I Love to Create: Terrarium Picture Frames

You’ve seen terrariums in jars, bowls, domes and more – but have you seen one in a picture frame? Today on I Love to Create I am going to show you how to create your own extra kitschy terrarium style shadow box picture frame, no water or dirt necessary.

Terrarium week continues with a craft project! Grab your gnomes, glitter and favorite photograph and follow along.

Tulip Fashion Glitter (silver)
Krylon Silver Foil Metal Spray Paint
Aleene’s Tacky Glue
Shadow Box
Aleene’s Crystal Clear Tacky Spray
Red Polka Dot Paper
Paint Brush
Collage Pauge
Sponge Brush
Liquid Fusion Glue
Favorite Photograph
Naughty Secretary Club Terrarium Kit (gnome, deer, tree & mushroom)

Shadow boxes are available in all shapes and sizes at your craft store. Take yours apart and take just the frame outside. Lay the frame on newspaper and spay several coats of shiny silver spray paint allowing to dry completely between coats.

Once your shadow box has dried completely take inside for further adornment. Using a paint brush apply a thin coat of Aleene’s Tacky Glue on the front side of the frame. Sprinkle silver Tulip Fashion Glitter into wet glue.

To give my photograph a fun backdrop I decided to decoupage my picture to a vintage postcard of the Ozark Highway using a sponge brush and Collage Pauge. I cut out my family from the picture removing the orginal background.

As if the postcard was not enough, I decided to use some red and white polka dotted scrap booking paper in the background as well. I trimmed the paper to the size of the frame, coated the back of my postcard with Aleene’s Crystal Clear Tacky Spray and adhered the postcard to the paper. Once this dried completely I applied another coat of Aleene’s Tacky Spray to the back of the polka dotted paper to attach it to the back wall of my shadow box.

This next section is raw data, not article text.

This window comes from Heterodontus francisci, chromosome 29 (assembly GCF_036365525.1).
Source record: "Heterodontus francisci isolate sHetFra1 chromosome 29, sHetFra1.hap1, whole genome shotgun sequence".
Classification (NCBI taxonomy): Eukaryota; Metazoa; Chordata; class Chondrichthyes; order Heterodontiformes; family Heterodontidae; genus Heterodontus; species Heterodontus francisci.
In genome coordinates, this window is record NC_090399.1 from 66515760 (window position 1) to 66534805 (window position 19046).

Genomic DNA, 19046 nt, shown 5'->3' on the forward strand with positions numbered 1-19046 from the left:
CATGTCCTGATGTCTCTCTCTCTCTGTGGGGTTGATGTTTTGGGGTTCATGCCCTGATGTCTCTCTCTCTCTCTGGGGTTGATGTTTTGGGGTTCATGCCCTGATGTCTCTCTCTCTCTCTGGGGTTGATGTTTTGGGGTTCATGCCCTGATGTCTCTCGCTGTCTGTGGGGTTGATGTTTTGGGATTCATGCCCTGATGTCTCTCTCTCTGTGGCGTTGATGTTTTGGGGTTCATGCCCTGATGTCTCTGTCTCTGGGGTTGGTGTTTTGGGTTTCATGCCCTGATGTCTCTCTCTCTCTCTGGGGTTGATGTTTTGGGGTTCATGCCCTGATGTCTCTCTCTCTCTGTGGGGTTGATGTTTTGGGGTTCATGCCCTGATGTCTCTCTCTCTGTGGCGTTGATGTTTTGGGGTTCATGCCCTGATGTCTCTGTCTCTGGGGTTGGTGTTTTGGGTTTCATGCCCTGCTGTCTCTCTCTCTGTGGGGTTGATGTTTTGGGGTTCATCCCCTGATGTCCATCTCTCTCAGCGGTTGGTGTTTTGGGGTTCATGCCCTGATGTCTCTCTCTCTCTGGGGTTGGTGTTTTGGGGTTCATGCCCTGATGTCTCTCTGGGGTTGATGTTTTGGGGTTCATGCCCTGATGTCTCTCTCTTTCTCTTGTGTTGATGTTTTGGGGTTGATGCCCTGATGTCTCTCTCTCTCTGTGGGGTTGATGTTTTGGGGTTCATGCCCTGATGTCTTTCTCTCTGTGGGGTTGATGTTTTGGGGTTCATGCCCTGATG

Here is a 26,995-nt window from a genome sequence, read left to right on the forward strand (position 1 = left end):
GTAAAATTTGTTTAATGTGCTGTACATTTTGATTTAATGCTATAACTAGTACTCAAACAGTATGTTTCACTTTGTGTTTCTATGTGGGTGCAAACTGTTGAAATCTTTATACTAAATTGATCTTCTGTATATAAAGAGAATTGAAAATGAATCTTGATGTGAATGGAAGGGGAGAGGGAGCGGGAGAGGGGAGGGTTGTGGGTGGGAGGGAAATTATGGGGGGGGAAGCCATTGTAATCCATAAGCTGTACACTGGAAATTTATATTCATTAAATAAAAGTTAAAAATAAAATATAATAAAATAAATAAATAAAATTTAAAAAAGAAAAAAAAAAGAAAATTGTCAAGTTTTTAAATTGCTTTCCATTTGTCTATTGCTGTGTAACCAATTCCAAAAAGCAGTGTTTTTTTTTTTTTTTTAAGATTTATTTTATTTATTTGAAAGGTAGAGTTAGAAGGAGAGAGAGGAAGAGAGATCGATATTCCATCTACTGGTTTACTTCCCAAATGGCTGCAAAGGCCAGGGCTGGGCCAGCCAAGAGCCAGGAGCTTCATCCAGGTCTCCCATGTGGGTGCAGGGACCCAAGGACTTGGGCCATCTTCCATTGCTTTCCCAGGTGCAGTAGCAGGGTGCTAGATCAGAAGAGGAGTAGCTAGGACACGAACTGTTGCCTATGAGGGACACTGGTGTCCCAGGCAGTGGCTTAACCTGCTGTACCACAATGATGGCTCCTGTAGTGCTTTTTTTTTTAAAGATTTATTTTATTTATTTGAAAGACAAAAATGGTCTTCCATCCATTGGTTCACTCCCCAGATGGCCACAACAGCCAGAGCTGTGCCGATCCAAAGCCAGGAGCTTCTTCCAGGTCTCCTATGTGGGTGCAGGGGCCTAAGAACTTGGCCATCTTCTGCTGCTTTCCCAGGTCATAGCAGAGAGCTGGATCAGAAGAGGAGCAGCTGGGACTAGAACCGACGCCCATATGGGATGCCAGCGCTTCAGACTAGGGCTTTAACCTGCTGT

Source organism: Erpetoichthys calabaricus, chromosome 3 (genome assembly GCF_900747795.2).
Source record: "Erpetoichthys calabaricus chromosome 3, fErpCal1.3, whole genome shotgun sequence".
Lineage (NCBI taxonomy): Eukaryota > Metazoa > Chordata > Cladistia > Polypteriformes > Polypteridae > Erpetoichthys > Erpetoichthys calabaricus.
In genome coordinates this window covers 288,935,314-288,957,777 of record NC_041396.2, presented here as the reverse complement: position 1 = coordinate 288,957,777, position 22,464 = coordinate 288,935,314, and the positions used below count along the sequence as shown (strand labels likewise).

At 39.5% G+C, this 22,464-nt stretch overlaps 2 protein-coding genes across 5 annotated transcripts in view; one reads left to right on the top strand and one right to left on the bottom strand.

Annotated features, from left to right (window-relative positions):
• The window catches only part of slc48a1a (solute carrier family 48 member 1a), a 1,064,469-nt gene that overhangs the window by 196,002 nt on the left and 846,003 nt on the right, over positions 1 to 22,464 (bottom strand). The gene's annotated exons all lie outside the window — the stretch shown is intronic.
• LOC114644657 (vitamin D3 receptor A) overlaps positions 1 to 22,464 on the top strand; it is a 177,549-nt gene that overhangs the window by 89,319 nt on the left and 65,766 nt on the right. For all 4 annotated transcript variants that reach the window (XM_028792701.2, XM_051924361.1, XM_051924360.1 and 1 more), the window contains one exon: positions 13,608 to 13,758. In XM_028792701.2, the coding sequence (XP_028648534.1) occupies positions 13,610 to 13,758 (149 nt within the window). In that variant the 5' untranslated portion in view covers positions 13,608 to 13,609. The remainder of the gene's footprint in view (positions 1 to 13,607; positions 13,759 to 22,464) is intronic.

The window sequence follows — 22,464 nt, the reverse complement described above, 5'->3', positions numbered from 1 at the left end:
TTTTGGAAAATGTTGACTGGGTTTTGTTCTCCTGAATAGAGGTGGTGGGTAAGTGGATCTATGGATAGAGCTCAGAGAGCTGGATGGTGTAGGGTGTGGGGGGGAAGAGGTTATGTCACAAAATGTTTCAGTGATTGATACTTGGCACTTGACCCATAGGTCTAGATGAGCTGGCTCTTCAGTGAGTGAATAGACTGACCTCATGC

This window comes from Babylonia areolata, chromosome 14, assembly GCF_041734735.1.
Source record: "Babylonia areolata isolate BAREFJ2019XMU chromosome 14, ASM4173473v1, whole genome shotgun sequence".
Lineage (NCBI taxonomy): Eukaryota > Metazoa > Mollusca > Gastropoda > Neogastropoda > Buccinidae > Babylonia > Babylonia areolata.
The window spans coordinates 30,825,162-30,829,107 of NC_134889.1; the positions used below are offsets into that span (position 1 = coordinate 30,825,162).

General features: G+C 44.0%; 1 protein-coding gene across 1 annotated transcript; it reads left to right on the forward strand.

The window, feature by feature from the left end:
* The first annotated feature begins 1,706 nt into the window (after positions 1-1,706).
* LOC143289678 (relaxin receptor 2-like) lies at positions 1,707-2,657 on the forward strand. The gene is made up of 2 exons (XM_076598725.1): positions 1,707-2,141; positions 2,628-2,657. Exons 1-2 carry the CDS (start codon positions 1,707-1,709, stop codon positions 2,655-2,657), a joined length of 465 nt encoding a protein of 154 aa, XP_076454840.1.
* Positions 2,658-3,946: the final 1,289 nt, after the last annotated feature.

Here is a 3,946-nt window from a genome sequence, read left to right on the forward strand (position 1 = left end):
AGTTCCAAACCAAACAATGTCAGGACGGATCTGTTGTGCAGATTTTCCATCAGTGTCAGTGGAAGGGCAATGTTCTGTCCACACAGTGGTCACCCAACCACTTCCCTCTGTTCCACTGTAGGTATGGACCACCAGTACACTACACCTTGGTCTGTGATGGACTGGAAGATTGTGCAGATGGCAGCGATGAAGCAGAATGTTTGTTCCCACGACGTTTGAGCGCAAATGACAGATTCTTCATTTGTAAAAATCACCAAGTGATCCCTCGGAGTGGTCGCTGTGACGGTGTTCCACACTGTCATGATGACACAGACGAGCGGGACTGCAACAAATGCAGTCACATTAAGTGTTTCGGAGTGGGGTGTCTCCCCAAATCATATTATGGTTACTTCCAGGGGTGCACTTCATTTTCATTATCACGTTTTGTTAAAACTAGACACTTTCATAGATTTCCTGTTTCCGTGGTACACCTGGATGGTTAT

Once your glitter had dried it is time to add the fun stuff. Decide where to place your kitschy critters inside the shadow box. Small toy animals, cupcake toppers, trees from the model train department and dried moss are all good suggestions. Use Liquid Fusion Glue to adhere everything in place.

Your work here is done and now you have an adorable picture frame with an organic feel that even the blackest of thumbs could not hurt.

This may possibly be one of my favorite craft projects of all time. Let’s face it not everything we make gets displayed in the house, some things are banished to the studio forever. This frame however sits proudly in my dining room right next to a much larger gnome. Know any other fun terarrium style crafts out there? I keep thinking I am going to embroider a big terrarium on something using Sublime Stitching’s Gnomes & Fairies pattern.

Suggested Reading:
A Journey Through Terrarium Time
Wedding Themed Terrarium
Homes for Gnomes: The Top 10 Terrarium Tutorials of the Web

13 Responses to “I Love to Create: Terrarium Picture Frames”

  1. Rachel

    Hoo, Lordy! That is all kinds of cute. Your little family is really something else. Perfect showcase.

  2. Danna

    That is so cute! I love Gnomes and Ozark Highways!
    I am from southern Missouri so I actually know exactly where your postcard came from. Only now it's a full-fledged four lane highway. Much less nauseating while riding in the back seat on the way to Grandma's house. 🙂
    Such a cute project. Again, I love it. Thanks for sharing.

  3. Jennifer Perkins - Naughty Secretary Club

    So glad everyone likes the project. Like I said it is one of my all time faves, the more the kitsch the better for me.

    Danna I love that you have ridden the Ozark Highway. I inherited a huge box of vintage postcards from my grandmother when she passed. All places she and my grandfather had visited, instead of taking pictures she apparently bought postcards. Anywhoo I have enjoyed

  4. Eileen

    That is so cute! It reminds me of the dioramas we used to make in grade school. Do they still do those?


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